I also had a sleep paralysis event in which I was drowning. My dream ended with me driving a car into a lake, and I woke up unable to breathe, somehow thinking I was still in the car even though I was in my bed. Hard to explain, and pretty miserable, but once it’s happened to you before it’s only scary for a few seconds.

    I sometimes have conversations in my sleep, with my eyes open. I made my wife cry once doing this, because I cancelled some plans she was excited about. She was stunned when I asked later if they were still on. I still feel bad about it, and I’d much rather have more episodes of briefly scary sleep paralysis than conversations I don’t remember.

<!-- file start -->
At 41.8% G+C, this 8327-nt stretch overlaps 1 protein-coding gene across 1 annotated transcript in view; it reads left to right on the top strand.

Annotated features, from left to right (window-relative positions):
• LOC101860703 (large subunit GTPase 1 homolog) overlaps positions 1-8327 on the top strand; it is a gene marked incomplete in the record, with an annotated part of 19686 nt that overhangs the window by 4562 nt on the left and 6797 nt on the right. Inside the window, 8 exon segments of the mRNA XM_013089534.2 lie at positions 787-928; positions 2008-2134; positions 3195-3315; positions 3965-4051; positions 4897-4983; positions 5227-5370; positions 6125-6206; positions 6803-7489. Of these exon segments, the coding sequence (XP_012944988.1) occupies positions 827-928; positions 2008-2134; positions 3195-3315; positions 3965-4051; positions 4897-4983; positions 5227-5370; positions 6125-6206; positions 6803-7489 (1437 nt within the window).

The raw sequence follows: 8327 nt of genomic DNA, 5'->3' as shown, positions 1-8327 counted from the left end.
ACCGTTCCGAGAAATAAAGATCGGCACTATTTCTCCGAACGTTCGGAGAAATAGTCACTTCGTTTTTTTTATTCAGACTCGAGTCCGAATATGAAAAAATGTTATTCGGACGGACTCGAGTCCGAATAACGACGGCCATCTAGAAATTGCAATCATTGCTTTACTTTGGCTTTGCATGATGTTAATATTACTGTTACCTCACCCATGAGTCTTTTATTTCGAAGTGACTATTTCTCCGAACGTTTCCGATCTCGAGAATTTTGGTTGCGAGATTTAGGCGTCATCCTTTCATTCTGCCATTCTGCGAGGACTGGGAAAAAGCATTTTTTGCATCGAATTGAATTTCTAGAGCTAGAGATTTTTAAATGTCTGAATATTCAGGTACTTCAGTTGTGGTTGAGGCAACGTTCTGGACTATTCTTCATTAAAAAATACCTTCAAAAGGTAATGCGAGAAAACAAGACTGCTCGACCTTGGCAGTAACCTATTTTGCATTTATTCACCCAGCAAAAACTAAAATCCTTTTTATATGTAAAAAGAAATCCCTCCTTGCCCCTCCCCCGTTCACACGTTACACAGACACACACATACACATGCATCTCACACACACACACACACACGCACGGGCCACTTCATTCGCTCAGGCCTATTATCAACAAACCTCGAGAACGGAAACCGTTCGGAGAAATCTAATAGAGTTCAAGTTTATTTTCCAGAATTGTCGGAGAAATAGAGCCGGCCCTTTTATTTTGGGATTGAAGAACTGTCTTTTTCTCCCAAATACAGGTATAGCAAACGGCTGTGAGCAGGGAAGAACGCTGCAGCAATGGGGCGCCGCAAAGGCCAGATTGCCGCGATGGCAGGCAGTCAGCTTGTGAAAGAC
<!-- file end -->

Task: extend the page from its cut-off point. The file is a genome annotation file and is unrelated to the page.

• Anonymous says:

      I woke up to find a spider the size of a 20-lb dog sitting on my chest, and I got the impression it had paralyzed me with venom or was otherwise too heavy, so I couldn’t move.

      That’s without a doubt the most terrifying thing I read on this entire page.

    • John Salvatier says:

      So terrifying.

  16. St. Rev says:

    Last night, I dreamed of a novel algorithm for deriving a fair (i.e. uniformly distributed) coin from a biased one, woke up halfway, realized it was incorrect, but was able to construct a valid algorithm based on the same idea. Then forgot about it until this post reminded me.

  17. Nate says: